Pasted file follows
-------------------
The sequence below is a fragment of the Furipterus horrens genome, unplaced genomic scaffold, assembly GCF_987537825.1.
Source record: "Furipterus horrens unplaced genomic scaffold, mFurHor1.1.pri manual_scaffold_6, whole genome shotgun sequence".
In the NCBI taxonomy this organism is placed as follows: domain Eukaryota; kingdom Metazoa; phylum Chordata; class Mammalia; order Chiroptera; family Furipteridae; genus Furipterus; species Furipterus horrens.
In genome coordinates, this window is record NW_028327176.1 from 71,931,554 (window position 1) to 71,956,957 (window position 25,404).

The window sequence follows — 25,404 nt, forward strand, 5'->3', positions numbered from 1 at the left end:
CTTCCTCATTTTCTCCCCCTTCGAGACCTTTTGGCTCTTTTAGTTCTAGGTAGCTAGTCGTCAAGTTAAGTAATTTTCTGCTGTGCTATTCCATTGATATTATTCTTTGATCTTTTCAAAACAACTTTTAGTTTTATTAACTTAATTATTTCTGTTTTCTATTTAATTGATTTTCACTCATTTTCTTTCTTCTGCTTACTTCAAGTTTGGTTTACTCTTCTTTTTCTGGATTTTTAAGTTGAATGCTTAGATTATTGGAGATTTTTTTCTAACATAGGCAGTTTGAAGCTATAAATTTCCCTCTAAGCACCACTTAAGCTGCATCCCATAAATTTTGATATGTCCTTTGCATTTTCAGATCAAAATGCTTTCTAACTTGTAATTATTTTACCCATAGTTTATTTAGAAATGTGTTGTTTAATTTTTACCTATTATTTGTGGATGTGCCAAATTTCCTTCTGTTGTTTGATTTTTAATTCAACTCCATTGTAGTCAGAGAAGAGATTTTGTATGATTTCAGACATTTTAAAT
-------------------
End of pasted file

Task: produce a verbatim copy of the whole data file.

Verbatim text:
The sequence below is a fragment of the Furipterus horrens genome, unplaced genomic scaffold, assembly GCF_987537825.1.
Source record: "Furipterus horrens unplaced genomic scaffold, mFurHor1.1.pri manual_scaffold_6, whole genome shotgun sequence".
In the NCBI taxonomy this organism is placed as follows: domain Eukaryota; kingdom Metazoa; phylum Chordata; class Mammalia; order Chiroptera; family Furipteridae; genus Furipterus; species Furipterus horrens.
In genome coordinates, this window is record NW_028327176.1 from 71,931,554 (window position 1) to 71,956,957 (window position 25,404).

The window sequence follows — 25,404 nt, forward strand, 5'->3', positions numbered from 1 at the left end:
CTTCCTCATTTTCTCCCCCTTCGAGACCTTTTGGCTCTTTTAGTTCTAGGTAGCTAGTCGTCAAGTTAAGTAATTTTCTGCTGTGCTATTCCATTGATATTATTCTTTGATCTTTTCAAAACAACTTTTAGTTTTATTAACTTAATTATTTCTGTTTTCTATTTAATTGATTTTCACTCATTTTCTTTCTTCTGCTTACTTCAAGTTTGGTTTACTCTTCTTTTTCTGGATTTTTAAGTTGAATGCTTAGATTATTGGAGATTTTTTTCTAACATAGGCAGTTTGAAGCTATAAATTTCCCTCTAAGCACCACTTAAGCTGCATCCCATAAATTTTGATATGTCCTTTGCATTTTCAGATCAAAATGCTTTCTAACTTGTAATTATTTTACCCATAGTTTATTTAGAAATGTGTTGTTTAATTTTTACCTATTATTTGTGGATGTGCCAAATTTCCTTCTGTTGTTTGATTTTTAATTCAACTCCATTGTAGTCAGAGAAGAGATTTTGTATGATTTCAGACATTTTAAAT